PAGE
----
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20.2.11

The Great Divide - Day 18

"For the wages of sin in death; but the gift of God is eternal life through Jesus Christ Our Lord." -Romans

Continental "Great" Divide
Ruth says to Ghent near the end of the play, "If you could have said, "The wages of sin is death!" and suffered the anguish of death, and risen again purified! But instead of that, what you had done fell off from you like any daily trifle." At this point in the play, she has been trying to teach him her way of life for so long that it's killing her. She is emotionally and physically drained, and Ghent simply cannot see it her way. He says, "What have we got to do with suffering and sacrifice? ... Our law is joy, and selfishness." What we have here are two hard-headed people with opposing points of view who are terribly in love and just can't seem to make it work. 

Will they ever close the great.. divide.. between them?? You'll just have to come check it out and find out for yourself!




On my mind:


Stages of Grief: Briefly in rehearsal the other day we talked about acceptance with regards to Ghent towards the end of our relationship. When I looked up the stages to remind myself of what they are (Denial, Anger, Bargaining, Depression, Acceptance) it struck me when I read that a person might not necessarily feel all of the stages nor necessarily in that order. This made me think, what exactly am I grieving in this play? *That* night, in a moment of weakness I made a promise. Almost immediately, I try to get out of it, then accept my fate. I spend the rest of the play punishing myself for choosing life over death (silly? perhaps, but true nonetheless). I think some of the stages are shown in scenes - depression, denial, acceptance, and anger for sure.. many of them I can pinpoint all in one scene.. some may be experienced off-stage. Ruth and Ghent certainly experience their grief differently, just as they experience their love differently.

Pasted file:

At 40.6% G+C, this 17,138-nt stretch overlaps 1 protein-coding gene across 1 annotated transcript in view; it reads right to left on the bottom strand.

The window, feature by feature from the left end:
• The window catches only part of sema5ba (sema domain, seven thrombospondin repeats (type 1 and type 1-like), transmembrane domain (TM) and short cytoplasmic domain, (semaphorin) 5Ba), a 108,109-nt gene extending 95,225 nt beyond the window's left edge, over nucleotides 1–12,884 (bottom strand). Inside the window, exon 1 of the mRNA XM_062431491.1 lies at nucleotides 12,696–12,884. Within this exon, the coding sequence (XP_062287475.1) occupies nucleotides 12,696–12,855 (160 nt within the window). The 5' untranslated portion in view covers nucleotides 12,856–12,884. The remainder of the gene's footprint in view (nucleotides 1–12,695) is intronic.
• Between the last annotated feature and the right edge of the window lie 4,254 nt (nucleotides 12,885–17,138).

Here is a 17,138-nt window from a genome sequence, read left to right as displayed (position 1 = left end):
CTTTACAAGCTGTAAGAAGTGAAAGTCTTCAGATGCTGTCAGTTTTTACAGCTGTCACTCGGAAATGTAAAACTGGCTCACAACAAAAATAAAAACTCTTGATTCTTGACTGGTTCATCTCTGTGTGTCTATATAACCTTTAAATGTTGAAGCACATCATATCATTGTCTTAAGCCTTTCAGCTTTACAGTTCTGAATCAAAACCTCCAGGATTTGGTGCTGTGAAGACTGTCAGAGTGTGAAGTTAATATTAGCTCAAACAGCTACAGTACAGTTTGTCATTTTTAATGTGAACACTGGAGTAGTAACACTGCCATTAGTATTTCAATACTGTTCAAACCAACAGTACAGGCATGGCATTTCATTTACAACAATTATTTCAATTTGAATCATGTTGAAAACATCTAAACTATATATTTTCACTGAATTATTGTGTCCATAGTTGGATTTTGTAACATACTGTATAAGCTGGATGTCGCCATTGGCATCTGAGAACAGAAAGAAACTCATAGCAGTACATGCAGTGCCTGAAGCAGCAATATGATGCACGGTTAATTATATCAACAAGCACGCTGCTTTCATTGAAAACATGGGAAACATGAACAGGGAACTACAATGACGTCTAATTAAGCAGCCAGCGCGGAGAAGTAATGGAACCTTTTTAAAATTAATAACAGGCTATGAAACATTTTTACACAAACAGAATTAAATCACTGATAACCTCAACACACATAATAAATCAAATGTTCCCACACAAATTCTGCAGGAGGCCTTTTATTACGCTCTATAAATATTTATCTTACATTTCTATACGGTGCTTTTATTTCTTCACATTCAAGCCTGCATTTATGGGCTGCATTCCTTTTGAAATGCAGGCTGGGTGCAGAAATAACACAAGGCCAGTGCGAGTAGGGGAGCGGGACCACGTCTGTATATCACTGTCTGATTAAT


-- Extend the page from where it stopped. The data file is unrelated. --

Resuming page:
Ruth: What's in a name? Ruth, meaning "friend, companion" is probably best known from the book of Ruth in the Bible. When I was down at ASF, I was fortunate enough to work on a new play by the talented John Walch called In the Book Of, which is based on the story of Ruth in the Bible, so I had some familiarity. In the story, Ruth says to her mother-in-law,  
Don't urge me to leave you or to turn back from you. Where you go I will go, and where you stay I will stay. Your people will be my people and your God my God. Where you die I will die, and there I will be buried. May the Lord deal with me, be it ever so severely, if anything but death separates you and me.
This is not exactly how my Ruth begins with Ghent, but it is certainly where she ends up. She has left her home and the life she knows to make a new life with this man. She tries to show him her way of life, to save him, but in the end she says, "Teach me to live as you do." She spends most of the play trying to change Ghent, and in doing so, ends up changing herself. 


Tomorrow's Play: That Pretty Pretty; or, The Rape Play by Sheila Callaghan

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